Answering tomorrow’s challenges 07 June 2019

By Lammert de Boer, global director for Zinklad, DecoKlad & XMAPP, MacDermid Enthone Industrial Solutions

According to Marklines1, by 2023, some 20% of all vehicles produced will be electric (versus gas), bringing with it new challenges for fastener coating engineers working on electric vehicles. Considerations include electrical conductivity, the use of lighter materials to maximise vehicle range per charge, contact corrosion, galling, premature corrosion and warranty.

Specifiers need to select the right surface coatings for fasteners in electric vehicles to ensure effective grounding, resistance to galvanic corrosion, and predictable coefficient of friction coupled with excellent corrosion protection. These factors must also be consistent throughout an electric vehicle’s life.

Keeping up with an evolving electrical landscape
Electric vehicles and hybrids will naturally need more electric and electronic components. Printed Circuit Boards (PCBs), integrated circuits, and connectors, are increasingly being used for this purpose, but reliable ground connections are also required. Coatings on fasteners for electric vehicles will need to be extremely reliable in terms of preventing screws from insulating – this is a critical factor in the ever increasing use of electrical components in today’s vehicles. Components with surface protection must therefore offer the longest possible protection against wear and corrosion to avoid the risk of electrical properties changing over time.

Lightweight construction is also essential for electric vehicle development. However, light metals pose a further challenge for surface technology – not only do they have to be protected against corrosion, but their negative potential can also cause galvanic corrosion when they are installed with a material that has different electrochemical potential. Another approach to lightweight construction is the use of high strength or ultra high strength steel fastener materials. For these materials, pre-treatment and surface protection systems must be selected based on their ability to minimise the risk of hydrogen embrittlement. This requires not only information about the respective components involved, but also detailed knowledge about connecting components, environmental conditions and stress in use. Typically, these decisions need to be made during the design phase.

Powertrain composition ratio prediction for global light vehicle sales

  • IC Only: Internal combustion only
  • MHEV: Mild hybrid electric vehicle
  • FHEV: Full hybrid electric vehicle
  • PHEV: Plug in hybrid electric vehicle
  • BEV: Battery electric vehicle
  • EREV: Extended range electric vehicle
  • FCV: Fuel cell electric vehicle


Supporting automotive fastener engineers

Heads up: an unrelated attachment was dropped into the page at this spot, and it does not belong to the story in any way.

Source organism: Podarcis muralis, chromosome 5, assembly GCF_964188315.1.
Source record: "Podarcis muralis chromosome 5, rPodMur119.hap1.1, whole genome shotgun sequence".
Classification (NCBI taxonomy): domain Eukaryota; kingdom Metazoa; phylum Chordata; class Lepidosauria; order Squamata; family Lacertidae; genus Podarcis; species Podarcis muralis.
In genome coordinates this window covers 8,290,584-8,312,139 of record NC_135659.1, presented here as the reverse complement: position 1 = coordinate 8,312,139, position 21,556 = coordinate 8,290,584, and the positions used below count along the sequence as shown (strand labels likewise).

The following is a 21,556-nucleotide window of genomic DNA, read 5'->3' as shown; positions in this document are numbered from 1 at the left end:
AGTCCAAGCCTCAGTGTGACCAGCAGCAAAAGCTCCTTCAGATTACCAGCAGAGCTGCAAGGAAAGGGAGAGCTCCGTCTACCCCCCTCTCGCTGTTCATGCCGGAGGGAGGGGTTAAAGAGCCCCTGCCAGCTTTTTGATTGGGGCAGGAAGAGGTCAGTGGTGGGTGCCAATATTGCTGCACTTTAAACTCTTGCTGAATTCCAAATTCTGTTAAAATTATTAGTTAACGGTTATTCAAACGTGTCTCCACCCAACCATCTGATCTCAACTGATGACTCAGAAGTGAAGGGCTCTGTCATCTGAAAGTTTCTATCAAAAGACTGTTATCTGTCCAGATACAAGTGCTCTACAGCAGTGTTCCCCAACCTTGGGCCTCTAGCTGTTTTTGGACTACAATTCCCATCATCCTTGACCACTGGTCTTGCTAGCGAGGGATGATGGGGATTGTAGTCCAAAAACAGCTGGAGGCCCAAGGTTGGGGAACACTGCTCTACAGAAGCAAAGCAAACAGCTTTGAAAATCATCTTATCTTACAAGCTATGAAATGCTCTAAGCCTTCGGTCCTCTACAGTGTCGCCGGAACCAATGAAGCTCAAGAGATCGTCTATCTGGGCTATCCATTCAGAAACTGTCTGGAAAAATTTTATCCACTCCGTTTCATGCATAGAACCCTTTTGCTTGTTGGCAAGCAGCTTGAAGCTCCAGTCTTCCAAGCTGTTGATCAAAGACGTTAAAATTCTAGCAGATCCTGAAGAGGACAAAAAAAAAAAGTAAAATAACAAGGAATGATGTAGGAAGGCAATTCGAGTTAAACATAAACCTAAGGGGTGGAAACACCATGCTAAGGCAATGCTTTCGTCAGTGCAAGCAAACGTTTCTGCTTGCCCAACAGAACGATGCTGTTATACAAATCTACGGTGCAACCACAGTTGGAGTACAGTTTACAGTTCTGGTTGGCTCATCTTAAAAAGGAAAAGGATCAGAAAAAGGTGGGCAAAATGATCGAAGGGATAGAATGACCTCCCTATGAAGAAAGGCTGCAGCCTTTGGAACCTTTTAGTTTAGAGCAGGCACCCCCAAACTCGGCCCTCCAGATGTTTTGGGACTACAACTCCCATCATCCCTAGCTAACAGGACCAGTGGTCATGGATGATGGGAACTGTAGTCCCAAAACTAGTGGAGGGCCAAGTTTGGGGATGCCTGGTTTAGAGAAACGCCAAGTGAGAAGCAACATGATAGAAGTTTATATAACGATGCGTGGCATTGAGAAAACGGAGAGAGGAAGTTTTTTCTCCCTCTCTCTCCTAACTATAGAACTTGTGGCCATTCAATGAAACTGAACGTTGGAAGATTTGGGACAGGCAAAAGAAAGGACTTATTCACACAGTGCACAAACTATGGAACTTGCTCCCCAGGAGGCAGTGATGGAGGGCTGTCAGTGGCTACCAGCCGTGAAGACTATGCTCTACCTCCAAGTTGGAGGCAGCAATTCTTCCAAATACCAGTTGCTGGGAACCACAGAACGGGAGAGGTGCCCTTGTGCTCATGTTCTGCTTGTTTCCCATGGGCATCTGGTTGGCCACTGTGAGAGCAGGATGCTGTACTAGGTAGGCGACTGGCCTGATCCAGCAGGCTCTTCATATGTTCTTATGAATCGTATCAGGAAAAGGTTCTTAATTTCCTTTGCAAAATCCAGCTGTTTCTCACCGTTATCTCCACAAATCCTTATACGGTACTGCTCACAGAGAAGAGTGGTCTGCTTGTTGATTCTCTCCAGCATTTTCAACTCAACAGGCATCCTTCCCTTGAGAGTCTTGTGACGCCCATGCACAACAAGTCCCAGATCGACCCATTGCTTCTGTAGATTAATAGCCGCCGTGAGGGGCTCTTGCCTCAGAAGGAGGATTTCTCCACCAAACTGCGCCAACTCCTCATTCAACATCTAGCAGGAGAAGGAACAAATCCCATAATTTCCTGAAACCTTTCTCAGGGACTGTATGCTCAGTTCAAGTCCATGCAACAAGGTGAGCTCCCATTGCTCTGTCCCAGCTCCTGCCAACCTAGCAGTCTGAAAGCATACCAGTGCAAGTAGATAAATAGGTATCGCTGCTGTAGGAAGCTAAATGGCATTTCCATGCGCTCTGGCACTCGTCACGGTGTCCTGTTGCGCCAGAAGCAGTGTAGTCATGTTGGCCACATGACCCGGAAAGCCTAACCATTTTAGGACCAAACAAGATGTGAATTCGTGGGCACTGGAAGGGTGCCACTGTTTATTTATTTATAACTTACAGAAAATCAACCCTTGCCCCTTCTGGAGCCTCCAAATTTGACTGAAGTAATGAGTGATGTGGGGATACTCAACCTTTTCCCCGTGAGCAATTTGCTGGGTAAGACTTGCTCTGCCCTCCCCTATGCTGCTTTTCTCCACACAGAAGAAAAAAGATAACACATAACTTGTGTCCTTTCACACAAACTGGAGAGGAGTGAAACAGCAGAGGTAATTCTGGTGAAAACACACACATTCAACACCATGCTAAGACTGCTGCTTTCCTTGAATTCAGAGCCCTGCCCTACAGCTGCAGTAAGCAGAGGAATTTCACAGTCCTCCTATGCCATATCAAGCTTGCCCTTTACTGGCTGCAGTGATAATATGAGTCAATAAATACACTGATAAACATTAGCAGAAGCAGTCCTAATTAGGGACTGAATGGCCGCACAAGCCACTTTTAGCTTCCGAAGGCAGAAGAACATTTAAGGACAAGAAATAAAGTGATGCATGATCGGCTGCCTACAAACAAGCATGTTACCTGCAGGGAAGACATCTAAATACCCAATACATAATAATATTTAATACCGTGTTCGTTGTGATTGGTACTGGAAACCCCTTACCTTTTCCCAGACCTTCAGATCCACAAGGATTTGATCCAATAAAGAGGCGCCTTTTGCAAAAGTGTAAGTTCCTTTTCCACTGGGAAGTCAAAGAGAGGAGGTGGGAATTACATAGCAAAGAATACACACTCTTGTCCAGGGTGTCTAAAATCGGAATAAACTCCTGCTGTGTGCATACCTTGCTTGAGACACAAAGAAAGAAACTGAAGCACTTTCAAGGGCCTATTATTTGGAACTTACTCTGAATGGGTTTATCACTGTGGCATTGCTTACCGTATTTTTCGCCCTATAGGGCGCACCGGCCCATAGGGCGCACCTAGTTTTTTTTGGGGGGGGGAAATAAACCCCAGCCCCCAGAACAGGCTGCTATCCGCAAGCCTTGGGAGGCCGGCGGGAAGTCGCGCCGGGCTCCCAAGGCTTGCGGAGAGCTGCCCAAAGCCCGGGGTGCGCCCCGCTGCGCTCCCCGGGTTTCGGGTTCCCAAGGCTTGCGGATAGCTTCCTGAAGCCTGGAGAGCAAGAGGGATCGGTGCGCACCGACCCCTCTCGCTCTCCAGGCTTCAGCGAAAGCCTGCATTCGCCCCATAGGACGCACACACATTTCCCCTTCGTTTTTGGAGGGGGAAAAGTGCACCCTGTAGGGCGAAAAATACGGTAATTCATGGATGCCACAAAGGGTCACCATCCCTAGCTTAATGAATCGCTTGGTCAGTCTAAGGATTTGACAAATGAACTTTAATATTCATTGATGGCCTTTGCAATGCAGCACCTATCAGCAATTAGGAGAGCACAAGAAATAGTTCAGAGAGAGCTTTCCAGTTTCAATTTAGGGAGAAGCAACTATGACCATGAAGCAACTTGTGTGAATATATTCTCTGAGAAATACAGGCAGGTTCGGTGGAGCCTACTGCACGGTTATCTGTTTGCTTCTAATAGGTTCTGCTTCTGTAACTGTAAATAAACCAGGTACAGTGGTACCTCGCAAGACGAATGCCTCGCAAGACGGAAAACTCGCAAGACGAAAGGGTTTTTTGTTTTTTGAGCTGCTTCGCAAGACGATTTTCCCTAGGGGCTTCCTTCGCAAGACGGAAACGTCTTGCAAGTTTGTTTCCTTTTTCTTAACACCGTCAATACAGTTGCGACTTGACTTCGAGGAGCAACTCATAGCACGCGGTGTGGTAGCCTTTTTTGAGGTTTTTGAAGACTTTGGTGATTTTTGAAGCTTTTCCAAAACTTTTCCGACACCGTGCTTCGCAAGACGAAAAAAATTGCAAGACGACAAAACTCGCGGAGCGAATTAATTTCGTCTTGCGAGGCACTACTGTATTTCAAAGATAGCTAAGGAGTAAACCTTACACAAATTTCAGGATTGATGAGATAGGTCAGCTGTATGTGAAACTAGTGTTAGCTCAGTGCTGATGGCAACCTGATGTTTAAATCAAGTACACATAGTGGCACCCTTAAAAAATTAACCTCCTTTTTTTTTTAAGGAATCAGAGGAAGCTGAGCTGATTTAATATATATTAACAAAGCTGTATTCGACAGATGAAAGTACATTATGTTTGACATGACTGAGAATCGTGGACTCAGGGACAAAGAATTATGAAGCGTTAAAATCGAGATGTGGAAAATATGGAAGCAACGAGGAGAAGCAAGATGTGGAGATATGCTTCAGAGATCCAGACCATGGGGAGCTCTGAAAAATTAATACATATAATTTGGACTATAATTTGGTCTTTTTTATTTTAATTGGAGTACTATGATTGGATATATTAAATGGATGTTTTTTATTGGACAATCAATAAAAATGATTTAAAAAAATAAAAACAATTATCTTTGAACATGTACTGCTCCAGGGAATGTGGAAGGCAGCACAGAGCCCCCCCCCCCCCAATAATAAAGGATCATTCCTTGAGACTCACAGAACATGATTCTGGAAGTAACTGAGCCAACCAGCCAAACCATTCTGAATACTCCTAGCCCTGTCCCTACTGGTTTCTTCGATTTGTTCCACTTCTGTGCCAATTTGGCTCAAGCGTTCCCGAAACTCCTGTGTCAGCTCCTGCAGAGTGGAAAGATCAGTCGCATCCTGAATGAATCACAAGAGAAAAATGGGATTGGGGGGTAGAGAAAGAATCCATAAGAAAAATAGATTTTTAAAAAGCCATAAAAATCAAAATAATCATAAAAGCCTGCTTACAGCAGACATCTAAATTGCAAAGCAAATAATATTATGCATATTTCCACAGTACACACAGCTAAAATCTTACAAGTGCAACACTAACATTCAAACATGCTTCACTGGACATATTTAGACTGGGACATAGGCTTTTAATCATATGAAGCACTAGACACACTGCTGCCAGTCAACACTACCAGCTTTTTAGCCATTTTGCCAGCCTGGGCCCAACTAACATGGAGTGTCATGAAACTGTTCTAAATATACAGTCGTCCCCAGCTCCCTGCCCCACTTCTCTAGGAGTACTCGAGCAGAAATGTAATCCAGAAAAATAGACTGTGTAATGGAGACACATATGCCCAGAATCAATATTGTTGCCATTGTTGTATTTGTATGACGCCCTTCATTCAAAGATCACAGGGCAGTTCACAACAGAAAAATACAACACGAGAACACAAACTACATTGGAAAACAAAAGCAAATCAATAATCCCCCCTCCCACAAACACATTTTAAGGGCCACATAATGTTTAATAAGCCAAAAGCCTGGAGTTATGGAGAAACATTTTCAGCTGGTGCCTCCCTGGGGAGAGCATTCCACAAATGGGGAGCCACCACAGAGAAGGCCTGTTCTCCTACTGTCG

It is a crucial challenge for the automotive industry to both innovate and adopt the use of proven, consistent surface coating technology solutions that will support specifiers and fastener engineers to meet the requirements of electric vehicles. MacDermid Enthone Industrial Solutions has introduced ZinKlad® 750 – the latest standard from the world-class ZinKlad portfolio developed for coatings of steel fasteners in electrical grounding applications.

ZinKlad 750 is a tin-rich sacrificial coating, which passes stringent automotive cyclic corrosion testing and 1,000 hours of neutral salt spray, while still being able to perform its electrical grounding functionality. After application of a trivalent chromium passivate, a unique double top coat provides both exceptional corrosion resistance and a consistent coefficient of friction. On fasteners, the coating retains its finish over extended periods of time without the presence of excessive white or red corrosion products, thus maintaining metal-to-metal contact.

ZinKlad 750 has completed the GMW3200 conductivity test for fastener grounding applications and meets the hydrogen embrittlement requirements of GMW4700. ZinKlad 750 also offers a combination of unrivalled corrosion resistance, low electrical resistance, good conductivity and reduced formation of corrosion products. The benefits of this include maintaining conductivity and low coefficient of friction to prevent galling during fastener assembly. These benefits are being realised on today’s highly connected passenger vehicles. Using this coating, the industry will be able to deliver high-quality and consistent fasteners, which meet tomorrow’s challenging requirements.



Will Lowry Editor t: +44 (0) 1727 814 509


Will joined Fastener + Fixing Magazine in 2007 and over the last 12 years has experienced every facet of the fastener sector - interviewing key figures within the industry and visiting leading companies and exhibitions around the globe.

Will manages the content strategy across all platforms and is the guardian for the high editorial standards that the Magazine is renowned.